2014 Annual Science Report

Massachusetts Institute of Technology Reporting  |  SEP 2013 – DEC 2014

Early Animals: The Genomic Origins of Morphological Complexity

Project Summary

The Peterson lab has continued its focus on micro-RNAs (miRNA) in order to better understand the relationship between genetic and phenotypic diversity. Toward this goal, they have established a new database of miRNA genes (as opposed to sequences) assembled under strict quality control and an entirely novel nomenclature, bridging the different names previously given to the same gene across taxa. This database allows the evolution of miRNA genes to be studied across the animal kingdom. Such study shows that miRNA evolution is not correlated to the duplication of genetic material, but shaped by periods of intense miRNA innovation.

4 Institutions
3 Teams
1 Publication
0 Field Sites
Field Sites

Project Progress

The Peterson lab has continued its focus on microRNAs (miRNA). Because of their importance as gene regulators during animal development, and their relevance in human diseases like cancer, to say nothing of potentially being drivers of morphological complexity, miRNA are among the most intensively studied and discussed molecules of the last 20 years. Although much is known about miRNA procession and structural restraints, their small size (~22 nt), the fact that they are non-coding, and the diversity of miRNA prediction software, determining what is and what is not a miRNA is not straight forward. An understanding of the evolution of miRNAs can only be achieved though if the number of false-positives is virtually zero, and if a common nomenclature—a catalogue of homologous microRNA genes of relevant organisms—is in place. Here we present a uniform system for the annotation and nomenclature of miRNA genes that we apply to the human miRNA entries in miRBase. We show that less than a third of these entries can be supported as derived from canonical miRNA genes, and that the evolutionary history of these miRNA genes was shaped in particular by periods of intense miRNA innovation, periods of evolution not intimately associated with genome duplication events. Further, we show that the mature miRNA gene products have a very different tempo and mode of sequence evolution as compared to the star products, differences related to interactions between mature miRNAs and target mRNAs as well as the star arm and the processing machinery. We establish a new open-access database—MirGeneDB.org (see Fig. 1)—to catalogue this bona fide set of human miRNAs that complements the efforts of miRBase, but differs from it in several fundamental ways including the annotation of mature versus star products, and the imposition of a taxonomic hierarchy upon this curated and consistently-named repertoire.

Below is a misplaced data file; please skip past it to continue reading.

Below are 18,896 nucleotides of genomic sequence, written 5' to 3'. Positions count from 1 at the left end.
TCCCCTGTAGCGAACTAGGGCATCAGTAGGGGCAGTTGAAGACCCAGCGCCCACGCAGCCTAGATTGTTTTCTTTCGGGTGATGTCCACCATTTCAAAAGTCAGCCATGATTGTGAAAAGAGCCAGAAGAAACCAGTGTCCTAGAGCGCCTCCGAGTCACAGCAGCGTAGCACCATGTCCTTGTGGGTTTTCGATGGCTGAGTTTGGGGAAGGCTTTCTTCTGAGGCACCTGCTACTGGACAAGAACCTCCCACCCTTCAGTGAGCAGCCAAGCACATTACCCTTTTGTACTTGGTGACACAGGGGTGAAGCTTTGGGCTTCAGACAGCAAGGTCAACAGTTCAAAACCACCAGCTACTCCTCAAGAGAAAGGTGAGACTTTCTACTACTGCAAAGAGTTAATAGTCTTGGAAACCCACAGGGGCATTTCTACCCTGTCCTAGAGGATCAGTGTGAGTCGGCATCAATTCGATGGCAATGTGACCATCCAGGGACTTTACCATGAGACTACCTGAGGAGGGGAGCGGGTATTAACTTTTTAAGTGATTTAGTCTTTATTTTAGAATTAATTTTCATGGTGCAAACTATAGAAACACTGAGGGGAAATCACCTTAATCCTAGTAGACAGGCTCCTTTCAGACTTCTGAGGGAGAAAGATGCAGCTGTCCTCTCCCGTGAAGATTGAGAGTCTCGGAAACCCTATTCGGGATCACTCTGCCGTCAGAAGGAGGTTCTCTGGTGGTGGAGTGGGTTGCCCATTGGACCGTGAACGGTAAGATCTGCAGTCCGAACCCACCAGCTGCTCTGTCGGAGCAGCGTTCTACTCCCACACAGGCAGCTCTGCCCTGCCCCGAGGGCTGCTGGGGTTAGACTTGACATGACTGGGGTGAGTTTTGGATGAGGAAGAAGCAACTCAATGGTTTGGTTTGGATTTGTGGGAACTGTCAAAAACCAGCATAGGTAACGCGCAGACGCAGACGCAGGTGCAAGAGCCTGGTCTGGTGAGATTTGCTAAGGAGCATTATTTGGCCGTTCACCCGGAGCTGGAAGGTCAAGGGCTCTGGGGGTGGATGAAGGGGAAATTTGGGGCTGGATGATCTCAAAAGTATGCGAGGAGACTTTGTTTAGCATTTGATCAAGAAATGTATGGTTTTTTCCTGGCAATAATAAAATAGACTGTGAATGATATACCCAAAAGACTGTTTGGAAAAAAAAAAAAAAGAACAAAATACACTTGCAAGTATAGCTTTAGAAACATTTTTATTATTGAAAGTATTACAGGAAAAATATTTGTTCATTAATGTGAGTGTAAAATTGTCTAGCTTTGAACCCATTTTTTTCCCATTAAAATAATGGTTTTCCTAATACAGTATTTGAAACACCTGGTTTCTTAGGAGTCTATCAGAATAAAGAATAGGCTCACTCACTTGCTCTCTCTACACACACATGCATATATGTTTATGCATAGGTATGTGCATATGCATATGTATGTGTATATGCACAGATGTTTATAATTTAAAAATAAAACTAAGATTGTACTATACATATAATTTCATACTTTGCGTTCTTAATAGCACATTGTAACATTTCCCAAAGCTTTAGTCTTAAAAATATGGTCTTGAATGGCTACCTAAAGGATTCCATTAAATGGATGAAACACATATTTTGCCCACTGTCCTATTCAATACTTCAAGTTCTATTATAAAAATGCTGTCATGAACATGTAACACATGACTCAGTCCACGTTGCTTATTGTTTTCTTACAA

Screenshot of MirGeneDB.org, a new open-access database cataloguing a set of bona fide human miRNAs under strict curation and a consistent nomenclature, with annotations of mature versus star products.